In the routine world of libraries and archives, there is not a lot of time for self-reflection about the institution’s mission, given the demands of normal service and user requests. In a year like 2020, with the twin issues of a pandemic and racial unrest, the shock waves can cause us to examine what we’re doing and what we’re hoping to achieve.
According to Shannon Riffe, director of marketing, communications, and external relations at Carnegie Mellon University (CMU) Libraries, the murder of George Floyd by police officers inspired the university “to look inward with a critical eye at its own collections.” The result was CMU Libraries’ virtual exhibit, What We Don’t Have: Confronting the Absence of Diversity in the University Archives, which explores the lack of diversity in the University Archives’ collections. In other words, CMU has taken the unusual step of forming an exhibit based on its negative space. It debuted in fall 2020, and it will run indefinitely.
How the University Evolved
In 1900, Scottish industrialist Andrew Carnegie founded the Carnegie Technical Schools in Pittsburgh, and its doors opened in 1905. His vision was to provide educational opportunities for the children of his mill workers and other working-class residents of Pittsburgh. In 1912, the name was changed to the Carnegie Institute of Technology, and it became a full-fledged degree-granting college. By then, the college consisted of four schools, including the Margaret Morrison Carnegie School for Women. The Mellon Institute of Industrial Research had been founded in 1913 by businessmen Andrew and Richard Mellon, growing out of a department at the University of Pittsburgh and achieving independence in 1927. The two institutions merged in 1967, and CMU has taken its place as a first-tier research university, with notable alumni such as artist Andy Warhol, lunar astronaut Edgar Mitchell, author Kurt Vonnegut, and actor Holly Hunter.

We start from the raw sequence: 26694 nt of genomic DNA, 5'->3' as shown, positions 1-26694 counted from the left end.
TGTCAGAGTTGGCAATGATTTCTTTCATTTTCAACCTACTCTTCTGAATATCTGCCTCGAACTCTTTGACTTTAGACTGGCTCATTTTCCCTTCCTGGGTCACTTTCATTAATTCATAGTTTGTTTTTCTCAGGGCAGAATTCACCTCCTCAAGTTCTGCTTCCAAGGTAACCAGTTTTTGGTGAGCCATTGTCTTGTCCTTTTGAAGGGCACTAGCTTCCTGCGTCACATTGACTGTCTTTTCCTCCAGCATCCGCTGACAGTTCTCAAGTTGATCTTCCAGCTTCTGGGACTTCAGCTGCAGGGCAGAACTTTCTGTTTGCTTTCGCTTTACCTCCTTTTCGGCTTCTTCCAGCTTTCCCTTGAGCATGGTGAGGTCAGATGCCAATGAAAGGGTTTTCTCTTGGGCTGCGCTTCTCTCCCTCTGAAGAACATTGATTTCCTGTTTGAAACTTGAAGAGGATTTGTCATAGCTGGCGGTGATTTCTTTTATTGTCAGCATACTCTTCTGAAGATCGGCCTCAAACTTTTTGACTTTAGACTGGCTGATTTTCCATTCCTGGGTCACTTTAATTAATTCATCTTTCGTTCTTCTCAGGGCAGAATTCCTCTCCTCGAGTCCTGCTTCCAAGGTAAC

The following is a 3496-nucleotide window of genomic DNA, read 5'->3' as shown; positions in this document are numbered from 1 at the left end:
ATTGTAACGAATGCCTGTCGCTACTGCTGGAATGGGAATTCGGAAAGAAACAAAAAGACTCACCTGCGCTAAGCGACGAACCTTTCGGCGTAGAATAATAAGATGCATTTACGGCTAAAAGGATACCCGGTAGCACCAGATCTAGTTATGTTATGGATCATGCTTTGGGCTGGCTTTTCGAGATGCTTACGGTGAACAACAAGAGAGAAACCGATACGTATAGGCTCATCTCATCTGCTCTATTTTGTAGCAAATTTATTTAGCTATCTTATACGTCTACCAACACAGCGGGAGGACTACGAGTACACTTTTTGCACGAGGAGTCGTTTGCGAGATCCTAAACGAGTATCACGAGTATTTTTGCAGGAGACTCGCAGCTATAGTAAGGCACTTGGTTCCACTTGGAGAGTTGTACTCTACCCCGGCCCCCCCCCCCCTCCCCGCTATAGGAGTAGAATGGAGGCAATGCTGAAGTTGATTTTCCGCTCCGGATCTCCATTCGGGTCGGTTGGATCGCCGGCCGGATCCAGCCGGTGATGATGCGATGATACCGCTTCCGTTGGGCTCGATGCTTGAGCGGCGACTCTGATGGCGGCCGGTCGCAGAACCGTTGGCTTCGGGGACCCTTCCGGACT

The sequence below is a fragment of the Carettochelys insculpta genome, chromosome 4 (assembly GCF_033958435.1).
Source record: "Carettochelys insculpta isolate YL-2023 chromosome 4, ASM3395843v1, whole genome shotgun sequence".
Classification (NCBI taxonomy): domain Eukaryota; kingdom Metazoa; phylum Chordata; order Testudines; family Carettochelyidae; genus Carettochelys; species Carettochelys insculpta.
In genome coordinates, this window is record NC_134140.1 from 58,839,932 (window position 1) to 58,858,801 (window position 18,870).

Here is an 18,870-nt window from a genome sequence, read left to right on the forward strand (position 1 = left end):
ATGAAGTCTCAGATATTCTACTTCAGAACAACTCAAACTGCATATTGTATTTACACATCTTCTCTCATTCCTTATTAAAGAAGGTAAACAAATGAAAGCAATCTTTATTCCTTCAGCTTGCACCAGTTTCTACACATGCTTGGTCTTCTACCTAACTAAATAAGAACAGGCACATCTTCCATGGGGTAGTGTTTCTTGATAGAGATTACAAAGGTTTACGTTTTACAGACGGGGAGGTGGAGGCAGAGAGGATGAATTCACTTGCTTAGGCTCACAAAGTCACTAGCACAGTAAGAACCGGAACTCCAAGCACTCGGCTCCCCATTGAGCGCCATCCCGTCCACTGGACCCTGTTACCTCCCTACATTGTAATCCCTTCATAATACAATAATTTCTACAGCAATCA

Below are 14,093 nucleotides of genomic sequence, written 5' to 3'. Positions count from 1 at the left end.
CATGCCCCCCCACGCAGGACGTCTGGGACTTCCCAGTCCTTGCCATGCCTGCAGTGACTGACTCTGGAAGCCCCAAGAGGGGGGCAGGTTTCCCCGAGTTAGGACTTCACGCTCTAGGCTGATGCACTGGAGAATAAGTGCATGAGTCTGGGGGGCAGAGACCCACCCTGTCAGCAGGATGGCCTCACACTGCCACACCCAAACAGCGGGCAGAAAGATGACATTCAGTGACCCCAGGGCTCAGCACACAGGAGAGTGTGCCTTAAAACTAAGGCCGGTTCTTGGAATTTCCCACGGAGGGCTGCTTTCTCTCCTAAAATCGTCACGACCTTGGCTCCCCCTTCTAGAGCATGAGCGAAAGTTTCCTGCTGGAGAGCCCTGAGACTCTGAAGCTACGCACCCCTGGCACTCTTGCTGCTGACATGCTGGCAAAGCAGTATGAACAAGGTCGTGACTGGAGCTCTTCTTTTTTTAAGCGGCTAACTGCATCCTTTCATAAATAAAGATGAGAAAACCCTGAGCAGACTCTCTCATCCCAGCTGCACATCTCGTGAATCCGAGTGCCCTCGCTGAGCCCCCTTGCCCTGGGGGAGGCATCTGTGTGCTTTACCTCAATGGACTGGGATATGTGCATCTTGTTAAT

In 1989, the university formed the Human Relations Commission in response to concerns raised by Black students about insensitivity and harassment on campus. For the next decade, CMU worked on a wide-ranging array of issues around diversity, including homophobia, sexual harassment, and all forms of racial discrimination. In 2017, CMU furthered its diversity efforts by opening the Center for Student Diversity and Inclusion. In 2020, it became engaged in a multi-pronged effort to “build a more diverse, inclusive and equitable community.” Each academic unit is involved, so there are too many specifics to list here, except to report that each unit must create a 5-year plan for diversity, equity, and inclusion (DEI). Also, the university has created the new position of vice provost for diversity, equity and inclusion, which has been temporarily filled while candidates are being assessed for the permanent slot.
A Look at the Exhibit
In comparison to most universities’ online exhibits, What We Don’t Have: Confronting the Absence of Diversity in the University Archives presents a somewhat austere face to the user. There are no images as such, but some text is highlighted in red to add emphasis. After a brief introduction, there are six sections. Each one covers a collection of papers (or lack thereof) and talks about an aspect of the work that archivists perform. In the first section, the site discusses the previously mentioned Human Relations Commission and reports that the archives has no direct documentation of its work. The point is that you cannot serve up archival material that you don’t have.